Technical and clinical success rates vary by procedure, and are summarized in Table 1. Post-infarction syndrome (flank pain, nausea and vomiting) is common but resolves within days, and major complications are rare. Minor complications include fever and leukocytosis and are self-limited (75).
Contrast-induced acute kidney injury (AKI) is a possible risk in all patient populations. Though this iatrogenic cause of AKI may occur in as much as 5% of patients with normal renal function, it is more common among those with reduced renal function or diabetic nephropathy (76). Methods to reduce the risk of this condition include sparing use of contrast-requiring procedures, thorough renal function assessment, adequate hydration with isotonic solution, and pharmacologic prevention strategies such as acetylcysteine and fenoldopam (77-79).
An important consideration in the age of “high value care” is the absolute cost of AE. Few studies have reported the cost of AE in the context of urological cases. However, one large, multi-center retrospective study found the total cost of uterine artery embolization in the treatment of fibroids was lower when compared to hysterectomy (80). According to a recent study, prostatic arterial embolization costs $1,667.10 on average, which the authors compared to the $2,153.64 cost of TURP (81). On the other hand, a study of non-surgical management of blunt splenic injury found the total hospital cost of embolization to be similar to that of surgery (82). More research is necessary to determine the procedural costs, total hospital costs, and cost-effectiveness of AE used in urological cases.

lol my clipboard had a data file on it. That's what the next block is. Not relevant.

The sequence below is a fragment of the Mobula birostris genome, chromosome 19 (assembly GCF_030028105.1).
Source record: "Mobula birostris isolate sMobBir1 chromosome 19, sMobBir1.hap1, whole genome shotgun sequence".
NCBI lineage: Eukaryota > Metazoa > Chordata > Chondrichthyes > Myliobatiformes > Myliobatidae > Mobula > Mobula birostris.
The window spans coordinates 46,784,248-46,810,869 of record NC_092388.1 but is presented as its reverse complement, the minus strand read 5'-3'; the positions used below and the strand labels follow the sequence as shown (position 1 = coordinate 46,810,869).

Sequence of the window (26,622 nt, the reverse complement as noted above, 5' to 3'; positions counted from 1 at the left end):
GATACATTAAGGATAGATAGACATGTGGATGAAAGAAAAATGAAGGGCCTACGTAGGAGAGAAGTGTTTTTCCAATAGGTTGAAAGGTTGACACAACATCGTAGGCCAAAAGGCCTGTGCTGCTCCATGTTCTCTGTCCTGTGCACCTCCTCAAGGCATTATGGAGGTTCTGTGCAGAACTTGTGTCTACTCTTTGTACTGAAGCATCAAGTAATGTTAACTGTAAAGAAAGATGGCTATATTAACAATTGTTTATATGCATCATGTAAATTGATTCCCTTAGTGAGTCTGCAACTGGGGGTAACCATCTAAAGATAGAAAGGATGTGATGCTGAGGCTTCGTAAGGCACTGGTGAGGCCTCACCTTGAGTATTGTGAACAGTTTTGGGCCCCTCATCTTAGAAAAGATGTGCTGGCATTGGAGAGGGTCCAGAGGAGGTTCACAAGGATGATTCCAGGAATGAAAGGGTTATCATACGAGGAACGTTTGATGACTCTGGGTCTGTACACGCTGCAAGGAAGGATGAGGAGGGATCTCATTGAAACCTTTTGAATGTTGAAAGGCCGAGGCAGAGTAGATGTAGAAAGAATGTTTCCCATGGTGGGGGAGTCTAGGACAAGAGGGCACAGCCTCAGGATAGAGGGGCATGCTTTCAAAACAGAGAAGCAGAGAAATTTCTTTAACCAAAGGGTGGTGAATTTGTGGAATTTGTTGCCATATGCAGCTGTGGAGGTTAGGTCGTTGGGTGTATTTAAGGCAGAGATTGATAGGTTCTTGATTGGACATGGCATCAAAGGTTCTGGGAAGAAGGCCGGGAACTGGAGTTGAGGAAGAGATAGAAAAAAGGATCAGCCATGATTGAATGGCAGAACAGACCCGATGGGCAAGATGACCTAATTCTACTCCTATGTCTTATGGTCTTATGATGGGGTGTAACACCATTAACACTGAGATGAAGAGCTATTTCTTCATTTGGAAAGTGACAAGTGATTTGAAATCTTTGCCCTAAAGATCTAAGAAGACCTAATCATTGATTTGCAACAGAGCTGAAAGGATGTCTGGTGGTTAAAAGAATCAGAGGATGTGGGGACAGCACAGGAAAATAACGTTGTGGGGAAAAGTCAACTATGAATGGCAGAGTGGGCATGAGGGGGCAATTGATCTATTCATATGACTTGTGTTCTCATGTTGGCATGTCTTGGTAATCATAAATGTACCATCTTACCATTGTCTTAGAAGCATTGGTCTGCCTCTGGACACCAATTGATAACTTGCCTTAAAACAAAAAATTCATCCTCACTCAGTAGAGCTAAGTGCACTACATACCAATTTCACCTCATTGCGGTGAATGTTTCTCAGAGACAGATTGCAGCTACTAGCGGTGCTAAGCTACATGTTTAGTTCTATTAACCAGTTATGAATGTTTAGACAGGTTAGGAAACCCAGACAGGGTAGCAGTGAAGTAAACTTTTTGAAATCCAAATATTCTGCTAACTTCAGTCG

AE techniques can be employed in a variety of urologic cases, with a series of potential new indications currently under investigation. Although AE is well established in treating renal indications, more evidence is needed to explore the safety and efficacy of other applications such as treating BPH. Though reports of technical and clinical success rates vary across the literature, the majority of procedures across indications are successful with only minor complications. However, the clinical context for these various indications is important, and Urologists are well suited to make first-line management decisions regarding patient selection for AE procedures. Urologists will thus benefit from knowing the reported outcomes for each of these procedures as it will facilitate more informed discussions with their patients when deciding on a referral. More research is needed to explore the overlap between AE and more traditional urology surgical interventions.
Funding: This work was supported by the National Center for Advancing Translational Sciences, National Institutes of Health [UCSF-CTSI Grant Number TL1 TR001871 to KB Fergus]. The project was also supported by Anita and Kevan Del Grande and Russell and Sara Hirsch.
Conflicts of Interest: The authors have no conflicts of interest to declare.
Disclaimer: The contents are solely the responsibility of the authors and do not necessarily represent the official views of the National Institutes of Health.